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Stressors, coping, and coping effectiveness: gender, type of sport, and skill differences

Nicholls, Adam R, Polman, Remco, Levy, Andrew R, Taylor, Jamie and Cobley, Stephen (2007) Stressors, coping, and coping effectiveness: gender, type of sport, and skill differences. Journal of Sports Sciences, 25 (13). pp. 1521-1530. ISSN 0264-0414

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The aim of this study was to examine stressors, coping, and coping effectiveness as a function of gender, type of sport, and skill. The sample consisted of 749 undergraduate athletes (455 males, 294 females) aged 18 – 38 years (mean = 19.8 years). Skill was classified as international/national, county, university, and club standard. Participants completed a stressor and coping concept map (Novak & Gowin, 1984). The results revealed gender, type of sport, and skill differences in relation to stressor frequencies, coping strategy deployment, and coping effectiveness. In contrast to previous research, females used a variety of problem-focused (e.g. planning, communication, technique-orientated coping) strategies more frequently than males. Team sport athletes reported a variety of sport-specific stressors relating to the demands of playing in a team environment. The group of national/international athletes reported using more planning, blocking, and visualization, and also reported that their coping was more effective than that of less-skilled athletes.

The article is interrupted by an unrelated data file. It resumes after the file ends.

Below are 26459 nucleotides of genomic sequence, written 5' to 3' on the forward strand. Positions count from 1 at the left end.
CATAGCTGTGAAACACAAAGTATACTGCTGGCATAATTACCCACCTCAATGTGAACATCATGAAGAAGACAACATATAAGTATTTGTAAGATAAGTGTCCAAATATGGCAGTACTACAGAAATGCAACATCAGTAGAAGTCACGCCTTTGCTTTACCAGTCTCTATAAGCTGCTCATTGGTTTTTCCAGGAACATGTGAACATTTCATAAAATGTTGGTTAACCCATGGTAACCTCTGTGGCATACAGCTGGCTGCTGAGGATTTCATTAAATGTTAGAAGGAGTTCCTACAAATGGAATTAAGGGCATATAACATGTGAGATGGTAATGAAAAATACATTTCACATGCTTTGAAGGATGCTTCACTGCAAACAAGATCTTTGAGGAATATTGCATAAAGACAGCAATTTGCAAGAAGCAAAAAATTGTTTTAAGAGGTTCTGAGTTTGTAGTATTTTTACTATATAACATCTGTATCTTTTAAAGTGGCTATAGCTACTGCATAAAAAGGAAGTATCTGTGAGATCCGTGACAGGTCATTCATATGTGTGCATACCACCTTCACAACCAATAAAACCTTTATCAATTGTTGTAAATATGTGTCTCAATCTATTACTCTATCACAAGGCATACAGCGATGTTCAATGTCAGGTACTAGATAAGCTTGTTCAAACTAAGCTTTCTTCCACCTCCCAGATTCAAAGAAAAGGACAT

Item Type: Article
Additional Information:

Online ISSN: 1466-447X

Uncontrolled Keywords: ResPubID22069. coping, stress, sport psychology, athletes, gender
Subjects: Current > FOR Classification > 1701 Psychology
Historical > Faculty/School/Research Centre/Department > Institute of Sport, Exercise and Active Living (ISEAL)
Depositing User: VUIR
Date Deposited: 29 Mar 2012 05:02
Last Modified: 30 Jan 2015 02:55
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Citations in Scopus: 77 - View on Scopus

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